While they remain married in Massachusetts, the best Pearsall, a 41-year-old teacher, and Trubey, a 45-year-old goat dairy farmer, can do in Connecticut is a civil union.

Pearsall still welcomes the chance that Massachusetts might open its door to other marriage-minded gay couples from other states. He said the couple cherishes their Massachusetts marriage.

"When we got married it was really a powerful thing for both of us and for our families," he said. "The civil union, by comparison, it was nothing. It was just a legal document."

But Anne Stanback, president of the Connecticut gay rights group Love Makes a Family, said she doubts many Connecticut couples will opt to travel across the border to marry in Massachusetts.

Connecticut has a civil unions law, and the state's Supreme Court is expected to rule soon on a lawsuit that could make marriage legal in that state.

"What's hard for couples here is that even if they went to Massachusetts to get married, it still wouldn't be recognized in our state," she said. "It will take us passing a marriage law in Connecticut or getting a Supreme Court ruling in our favor to have those marriages recognized here."

Gay marriage foes like Mineau said activists are deliberately portraying the law as racist to speed its repeal.

"Legislators were pressured unscrupulously by same-sex marriage activists to dismantle this law or be branded racists," he said.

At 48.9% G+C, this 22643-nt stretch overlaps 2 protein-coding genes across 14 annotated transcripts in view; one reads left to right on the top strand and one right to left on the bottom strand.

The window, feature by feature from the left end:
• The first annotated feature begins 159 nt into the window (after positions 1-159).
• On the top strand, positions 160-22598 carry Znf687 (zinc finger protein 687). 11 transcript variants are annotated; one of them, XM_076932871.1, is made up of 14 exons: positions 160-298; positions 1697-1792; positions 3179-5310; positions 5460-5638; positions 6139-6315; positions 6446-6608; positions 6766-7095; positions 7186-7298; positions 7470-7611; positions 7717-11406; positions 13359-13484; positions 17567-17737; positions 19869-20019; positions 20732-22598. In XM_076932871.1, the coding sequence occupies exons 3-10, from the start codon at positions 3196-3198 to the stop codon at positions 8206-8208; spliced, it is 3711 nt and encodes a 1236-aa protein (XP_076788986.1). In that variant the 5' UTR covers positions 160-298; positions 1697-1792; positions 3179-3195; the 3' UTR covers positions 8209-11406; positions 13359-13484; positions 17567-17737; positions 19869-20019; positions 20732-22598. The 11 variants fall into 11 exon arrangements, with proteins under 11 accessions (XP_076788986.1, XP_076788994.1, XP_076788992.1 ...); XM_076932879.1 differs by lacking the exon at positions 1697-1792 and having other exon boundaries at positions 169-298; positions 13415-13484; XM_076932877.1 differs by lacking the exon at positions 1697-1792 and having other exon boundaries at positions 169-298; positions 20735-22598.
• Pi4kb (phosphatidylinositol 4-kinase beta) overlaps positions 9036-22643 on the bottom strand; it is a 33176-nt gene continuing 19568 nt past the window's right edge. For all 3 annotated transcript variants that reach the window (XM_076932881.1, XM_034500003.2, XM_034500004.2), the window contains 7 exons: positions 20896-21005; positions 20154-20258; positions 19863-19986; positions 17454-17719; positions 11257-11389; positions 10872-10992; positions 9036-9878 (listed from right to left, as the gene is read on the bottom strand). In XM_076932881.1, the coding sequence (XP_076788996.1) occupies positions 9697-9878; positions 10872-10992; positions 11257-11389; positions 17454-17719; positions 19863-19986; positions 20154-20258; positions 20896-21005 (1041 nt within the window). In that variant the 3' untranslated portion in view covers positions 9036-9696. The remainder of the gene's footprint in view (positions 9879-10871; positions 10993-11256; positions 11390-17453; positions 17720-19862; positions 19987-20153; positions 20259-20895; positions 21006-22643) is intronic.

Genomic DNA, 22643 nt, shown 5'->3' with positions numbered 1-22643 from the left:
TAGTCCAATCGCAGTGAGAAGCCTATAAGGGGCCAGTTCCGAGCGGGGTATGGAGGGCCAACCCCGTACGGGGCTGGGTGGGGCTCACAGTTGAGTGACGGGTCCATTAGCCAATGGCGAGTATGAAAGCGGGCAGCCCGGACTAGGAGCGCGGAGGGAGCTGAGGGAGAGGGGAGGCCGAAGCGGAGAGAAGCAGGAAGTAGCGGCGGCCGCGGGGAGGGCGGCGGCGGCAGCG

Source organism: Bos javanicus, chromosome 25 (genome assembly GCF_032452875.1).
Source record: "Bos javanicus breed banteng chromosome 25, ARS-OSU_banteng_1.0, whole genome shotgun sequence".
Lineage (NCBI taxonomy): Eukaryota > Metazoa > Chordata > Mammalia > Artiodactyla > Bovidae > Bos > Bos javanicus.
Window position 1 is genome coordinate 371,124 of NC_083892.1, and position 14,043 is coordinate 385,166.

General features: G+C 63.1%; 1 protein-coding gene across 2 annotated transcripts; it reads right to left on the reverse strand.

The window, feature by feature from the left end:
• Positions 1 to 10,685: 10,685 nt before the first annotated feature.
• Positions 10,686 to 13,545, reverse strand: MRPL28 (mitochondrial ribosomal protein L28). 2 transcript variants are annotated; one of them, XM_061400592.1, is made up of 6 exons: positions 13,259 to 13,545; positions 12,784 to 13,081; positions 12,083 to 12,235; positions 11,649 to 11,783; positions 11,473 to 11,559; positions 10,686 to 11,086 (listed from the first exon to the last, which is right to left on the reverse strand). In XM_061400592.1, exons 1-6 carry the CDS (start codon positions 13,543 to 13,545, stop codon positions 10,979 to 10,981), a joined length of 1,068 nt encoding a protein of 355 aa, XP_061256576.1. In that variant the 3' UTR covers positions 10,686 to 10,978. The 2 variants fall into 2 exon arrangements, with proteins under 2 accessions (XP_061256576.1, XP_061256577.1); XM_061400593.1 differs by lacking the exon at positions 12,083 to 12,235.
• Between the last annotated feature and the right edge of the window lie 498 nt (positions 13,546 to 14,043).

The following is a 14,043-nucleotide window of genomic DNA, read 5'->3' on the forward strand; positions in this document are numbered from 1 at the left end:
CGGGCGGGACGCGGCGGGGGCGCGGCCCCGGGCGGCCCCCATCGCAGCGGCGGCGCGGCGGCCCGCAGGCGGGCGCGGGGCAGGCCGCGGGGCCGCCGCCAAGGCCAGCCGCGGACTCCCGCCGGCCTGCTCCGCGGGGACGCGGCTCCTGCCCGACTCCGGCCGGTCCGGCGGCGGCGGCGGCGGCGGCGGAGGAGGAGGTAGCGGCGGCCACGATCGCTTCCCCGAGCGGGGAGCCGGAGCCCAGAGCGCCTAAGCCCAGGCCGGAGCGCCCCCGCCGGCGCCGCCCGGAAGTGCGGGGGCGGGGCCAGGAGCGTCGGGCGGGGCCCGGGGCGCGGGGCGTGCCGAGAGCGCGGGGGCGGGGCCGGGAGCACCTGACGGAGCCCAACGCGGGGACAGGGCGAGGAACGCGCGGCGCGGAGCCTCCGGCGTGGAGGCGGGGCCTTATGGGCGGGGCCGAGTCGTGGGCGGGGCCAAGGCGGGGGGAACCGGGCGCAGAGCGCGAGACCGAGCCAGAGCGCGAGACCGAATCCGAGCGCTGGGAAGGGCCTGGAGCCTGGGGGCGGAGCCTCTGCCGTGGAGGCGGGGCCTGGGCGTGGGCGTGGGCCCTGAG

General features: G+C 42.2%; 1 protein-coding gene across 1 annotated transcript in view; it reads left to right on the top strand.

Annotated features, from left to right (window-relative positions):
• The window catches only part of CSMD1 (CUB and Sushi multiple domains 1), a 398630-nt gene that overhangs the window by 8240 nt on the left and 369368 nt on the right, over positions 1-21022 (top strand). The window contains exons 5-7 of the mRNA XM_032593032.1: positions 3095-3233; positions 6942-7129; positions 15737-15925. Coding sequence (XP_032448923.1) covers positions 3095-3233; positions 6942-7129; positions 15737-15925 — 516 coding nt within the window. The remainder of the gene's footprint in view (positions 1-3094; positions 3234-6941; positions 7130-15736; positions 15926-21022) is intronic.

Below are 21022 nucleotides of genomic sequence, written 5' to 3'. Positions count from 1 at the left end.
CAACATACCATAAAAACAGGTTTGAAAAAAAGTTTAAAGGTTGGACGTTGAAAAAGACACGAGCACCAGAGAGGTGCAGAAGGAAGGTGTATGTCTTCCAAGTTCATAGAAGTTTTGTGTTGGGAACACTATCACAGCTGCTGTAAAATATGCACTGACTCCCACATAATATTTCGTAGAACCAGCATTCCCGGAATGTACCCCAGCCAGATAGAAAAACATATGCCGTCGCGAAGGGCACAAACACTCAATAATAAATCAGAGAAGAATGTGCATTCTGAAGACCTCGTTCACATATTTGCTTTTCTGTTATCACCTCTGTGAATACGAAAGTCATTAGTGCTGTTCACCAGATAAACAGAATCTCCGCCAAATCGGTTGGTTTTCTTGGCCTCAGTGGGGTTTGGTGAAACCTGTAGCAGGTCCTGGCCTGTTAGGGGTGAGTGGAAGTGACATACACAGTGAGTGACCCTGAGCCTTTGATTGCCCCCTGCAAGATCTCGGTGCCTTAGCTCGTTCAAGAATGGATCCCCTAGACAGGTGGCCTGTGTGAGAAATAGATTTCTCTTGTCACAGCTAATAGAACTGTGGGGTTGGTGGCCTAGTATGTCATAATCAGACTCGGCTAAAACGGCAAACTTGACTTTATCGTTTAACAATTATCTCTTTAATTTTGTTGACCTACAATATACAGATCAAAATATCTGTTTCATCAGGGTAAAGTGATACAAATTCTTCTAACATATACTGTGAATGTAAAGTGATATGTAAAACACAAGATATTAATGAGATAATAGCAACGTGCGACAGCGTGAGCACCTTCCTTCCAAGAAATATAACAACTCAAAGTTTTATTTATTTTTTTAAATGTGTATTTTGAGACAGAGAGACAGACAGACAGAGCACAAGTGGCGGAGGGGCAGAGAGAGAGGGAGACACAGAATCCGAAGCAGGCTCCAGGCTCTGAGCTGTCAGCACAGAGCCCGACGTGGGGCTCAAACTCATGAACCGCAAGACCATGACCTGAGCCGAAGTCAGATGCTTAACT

But advocates say the segregation-era law was clearly intended to abet discrimination.

Wilkerson said the law was adopted a time of racial tension including a national scandal over black heavyweight boxer Jack Johnson's marriage to Lucille Cameron, who was white.

The law makes no explicit racial reference, but outlaws marriages by couples from other jurisdictions if the nuptials "would be void if contracted in such other jurisdiction."

It allows a city and town clerk to "satisfy himself, by requiring affidavits or otherwise, that such person is not prohibited from intermarrying by the laws of the jurisdiction where he or she resides."

The law collected dust for decades. Heterosexual couples from out-of-state were rarely, if ever, challenged. Issues such as whether they were cousins could make their marriages illegal in Massachusetts.

Repealing the law could also have economic benefits.

An analysis released by the state Office of Housing and Economic Development found repealing the law would draw thousands of couples to Massachusetts, boosting the economy by $111 million, creating 330 jobs and generating $5 million in taxes and fees over three years.

The study assumes New York would provide the largest number of gay couples -- more than 21,000 couples -- with New Hampshire, New Jersey, Connecticut, Vermont, and Maine bringing the total to more than 30,000 in the first three years after the ban was lifted.

Another factor driving the repeal effort in Massachusetts is California's recent embrace of same-sex marriage.

California has no residency requirement to obtain a marriage license.